The University of Massachusetts Medical School scientists have come up with a new smartphone app that will help control drug cravings of people who are trying to stay drug-free at all times.
The report published in the Journal of Medical Toxicology indicated that the upcoming app called iHeal will gather physical and mental data from substance abusers to keep their stress levels in-check that will dramatically decrease the chances for relapse.
Those who choose to get the app will have to wear sensor bands around their wrists that will monitor their heart rates, body temperature, motion and the skin’s electrical activity. The band will in turn send information to one’s smartphone where the said app does its work to help keep a person away from using drugs again.
While the app is still being continuously developed by the team of researchers, professor of emergency medicine and director of toxicology at UMass Edward Boyer said the app could prove to become a strong drug-prevention intervention tool that can be found in smartphones.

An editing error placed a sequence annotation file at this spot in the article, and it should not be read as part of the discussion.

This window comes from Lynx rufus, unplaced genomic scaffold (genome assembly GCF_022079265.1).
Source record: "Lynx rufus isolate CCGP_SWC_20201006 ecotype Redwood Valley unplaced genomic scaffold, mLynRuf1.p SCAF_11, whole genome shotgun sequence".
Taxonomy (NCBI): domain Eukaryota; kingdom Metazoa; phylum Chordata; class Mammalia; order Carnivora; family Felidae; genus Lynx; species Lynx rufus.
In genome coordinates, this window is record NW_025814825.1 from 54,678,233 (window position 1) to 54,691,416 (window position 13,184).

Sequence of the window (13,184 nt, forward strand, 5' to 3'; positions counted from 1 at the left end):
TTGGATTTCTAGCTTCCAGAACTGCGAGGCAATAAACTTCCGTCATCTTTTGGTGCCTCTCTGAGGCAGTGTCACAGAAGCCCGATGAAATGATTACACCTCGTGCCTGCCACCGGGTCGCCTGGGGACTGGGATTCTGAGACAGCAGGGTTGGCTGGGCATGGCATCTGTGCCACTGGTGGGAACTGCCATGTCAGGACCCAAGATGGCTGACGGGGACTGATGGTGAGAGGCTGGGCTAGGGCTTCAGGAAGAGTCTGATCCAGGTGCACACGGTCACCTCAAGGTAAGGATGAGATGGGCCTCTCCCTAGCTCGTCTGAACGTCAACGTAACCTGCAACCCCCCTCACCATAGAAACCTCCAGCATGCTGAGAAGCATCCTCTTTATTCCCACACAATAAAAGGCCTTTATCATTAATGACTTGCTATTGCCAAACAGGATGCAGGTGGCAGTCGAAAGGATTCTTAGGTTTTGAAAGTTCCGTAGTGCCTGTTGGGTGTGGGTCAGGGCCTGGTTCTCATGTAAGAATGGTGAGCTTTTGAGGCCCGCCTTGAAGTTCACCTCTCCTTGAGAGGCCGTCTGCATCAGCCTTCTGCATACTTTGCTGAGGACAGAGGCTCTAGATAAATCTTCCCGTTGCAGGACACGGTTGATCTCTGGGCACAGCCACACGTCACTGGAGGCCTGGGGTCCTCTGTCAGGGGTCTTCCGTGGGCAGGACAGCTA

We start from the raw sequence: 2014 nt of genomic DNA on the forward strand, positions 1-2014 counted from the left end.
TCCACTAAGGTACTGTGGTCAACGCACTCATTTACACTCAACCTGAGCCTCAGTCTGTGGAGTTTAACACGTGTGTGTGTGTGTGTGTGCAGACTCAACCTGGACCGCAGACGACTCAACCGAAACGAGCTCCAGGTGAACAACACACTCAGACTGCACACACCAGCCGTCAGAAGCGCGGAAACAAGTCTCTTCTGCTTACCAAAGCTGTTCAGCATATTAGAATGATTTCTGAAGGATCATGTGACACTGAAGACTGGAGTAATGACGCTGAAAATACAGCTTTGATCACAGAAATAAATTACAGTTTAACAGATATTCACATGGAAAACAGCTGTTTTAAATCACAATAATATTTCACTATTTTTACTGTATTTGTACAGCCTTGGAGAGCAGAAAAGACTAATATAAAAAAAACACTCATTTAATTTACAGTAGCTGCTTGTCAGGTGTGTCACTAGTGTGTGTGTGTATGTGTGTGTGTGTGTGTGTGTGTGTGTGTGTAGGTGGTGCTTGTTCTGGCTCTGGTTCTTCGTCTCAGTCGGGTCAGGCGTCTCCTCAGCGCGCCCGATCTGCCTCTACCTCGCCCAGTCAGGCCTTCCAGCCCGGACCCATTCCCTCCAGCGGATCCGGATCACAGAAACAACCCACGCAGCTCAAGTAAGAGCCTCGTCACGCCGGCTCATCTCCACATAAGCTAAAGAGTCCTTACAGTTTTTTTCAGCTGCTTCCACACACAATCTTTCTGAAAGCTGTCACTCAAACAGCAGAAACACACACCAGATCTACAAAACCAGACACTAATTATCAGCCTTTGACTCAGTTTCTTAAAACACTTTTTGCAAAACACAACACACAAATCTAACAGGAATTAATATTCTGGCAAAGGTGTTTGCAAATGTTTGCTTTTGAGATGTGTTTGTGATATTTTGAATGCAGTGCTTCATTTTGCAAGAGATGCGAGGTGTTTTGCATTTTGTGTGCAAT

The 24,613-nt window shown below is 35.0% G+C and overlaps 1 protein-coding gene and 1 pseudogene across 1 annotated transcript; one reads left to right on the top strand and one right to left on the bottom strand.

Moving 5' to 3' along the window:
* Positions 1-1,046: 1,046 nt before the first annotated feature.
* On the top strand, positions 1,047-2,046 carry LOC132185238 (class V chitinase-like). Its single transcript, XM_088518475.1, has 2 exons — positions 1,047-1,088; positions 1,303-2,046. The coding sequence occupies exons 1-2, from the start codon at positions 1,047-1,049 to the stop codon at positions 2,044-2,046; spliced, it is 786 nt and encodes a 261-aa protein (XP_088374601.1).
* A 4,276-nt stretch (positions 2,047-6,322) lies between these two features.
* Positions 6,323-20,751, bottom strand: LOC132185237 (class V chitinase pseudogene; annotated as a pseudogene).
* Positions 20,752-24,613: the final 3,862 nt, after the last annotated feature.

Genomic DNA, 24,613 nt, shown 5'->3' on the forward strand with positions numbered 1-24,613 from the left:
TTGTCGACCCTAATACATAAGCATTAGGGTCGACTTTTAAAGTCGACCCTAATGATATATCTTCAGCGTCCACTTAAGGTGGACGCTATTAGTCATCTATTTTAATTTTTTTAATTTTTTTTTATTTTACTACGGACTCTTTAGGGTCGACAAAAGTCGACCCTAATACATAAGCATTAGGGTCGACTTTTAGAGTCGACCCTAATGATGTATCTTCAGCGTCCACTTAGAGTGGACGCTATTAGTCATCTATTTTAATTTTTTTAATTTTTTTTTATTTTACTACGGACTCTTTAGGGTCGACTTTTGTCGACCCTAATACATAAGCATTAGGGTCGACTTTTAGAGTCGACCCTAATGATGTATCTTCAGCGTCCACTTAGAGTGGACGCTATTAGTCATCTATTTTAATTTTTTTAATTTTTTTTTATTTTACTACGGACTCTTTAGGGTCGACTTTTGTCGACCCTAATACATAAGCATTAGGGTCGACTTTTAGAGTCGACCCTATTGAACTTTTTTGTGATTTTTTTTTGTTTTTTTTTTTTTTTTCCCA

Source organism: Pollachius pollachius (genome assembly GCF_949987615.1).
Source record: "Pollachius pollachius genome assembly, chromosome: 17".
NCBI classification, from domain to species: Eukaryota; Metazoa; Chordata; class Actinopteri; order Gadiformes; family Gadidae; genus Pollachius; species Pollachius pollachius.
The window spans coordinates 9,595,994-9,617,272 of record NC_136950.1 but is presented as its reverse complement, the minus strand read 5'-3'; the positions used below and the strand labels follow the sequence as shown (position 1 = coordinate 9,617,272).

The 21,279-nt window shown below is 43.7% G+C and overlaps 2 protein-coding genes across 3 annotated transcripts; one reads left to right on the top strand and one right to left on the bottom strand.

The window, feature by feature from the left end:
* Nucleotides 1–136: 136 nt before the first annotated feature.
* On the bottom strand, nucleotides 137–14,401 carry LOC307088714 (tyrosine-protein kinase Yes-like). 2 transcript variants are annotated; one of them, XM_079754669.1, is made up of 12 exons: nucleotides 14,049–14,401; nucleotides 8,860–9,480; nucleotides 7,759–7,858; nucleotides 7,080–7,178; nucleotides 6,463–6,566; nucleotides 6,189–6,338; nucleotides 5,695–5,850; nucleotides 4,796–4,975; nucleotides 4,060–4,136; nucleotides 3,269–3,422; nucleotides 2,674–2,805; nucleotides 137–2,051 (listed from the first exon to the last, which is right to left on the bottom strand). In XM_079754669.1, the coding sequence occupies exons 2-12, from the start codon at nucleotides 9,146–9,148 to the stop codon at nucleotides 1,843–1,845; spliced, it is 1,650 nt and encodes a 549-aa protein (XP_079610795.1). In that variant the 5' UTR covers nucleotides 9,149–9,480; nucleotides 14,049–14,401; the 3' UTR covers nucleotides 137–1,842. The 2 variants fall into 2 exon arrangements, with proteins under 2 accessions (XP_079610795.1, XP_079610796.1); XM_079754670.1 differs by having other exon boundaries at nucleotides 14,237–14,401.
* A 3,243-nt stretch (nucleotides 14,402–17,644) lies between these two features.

“When the mathematics get good enough it should be able to predict when people will develop some kind of drug cravings,” Boyer said. “It might help with more immediate delivery and immediate effect.”
The app’s promising status has already caught the interest of rehab clinics such as the Hope House in Boston. A representative from the facility sees the app will be a great tool in fulfilling their mission. Hope House director for clinical services Stacy Conroy emphasized the probable role of the app for people who are recovering from substance abuse.
“We definitely know that stress is connected to relapse. One of the key factors [to recovery] is learning to manage daily stress. An application that is designed to help someone manage their stress would be helpful.”
Together with other methods for recovery, the app could be very effective and will be able to address the needs of individuals who want to get their lives back on a straight path.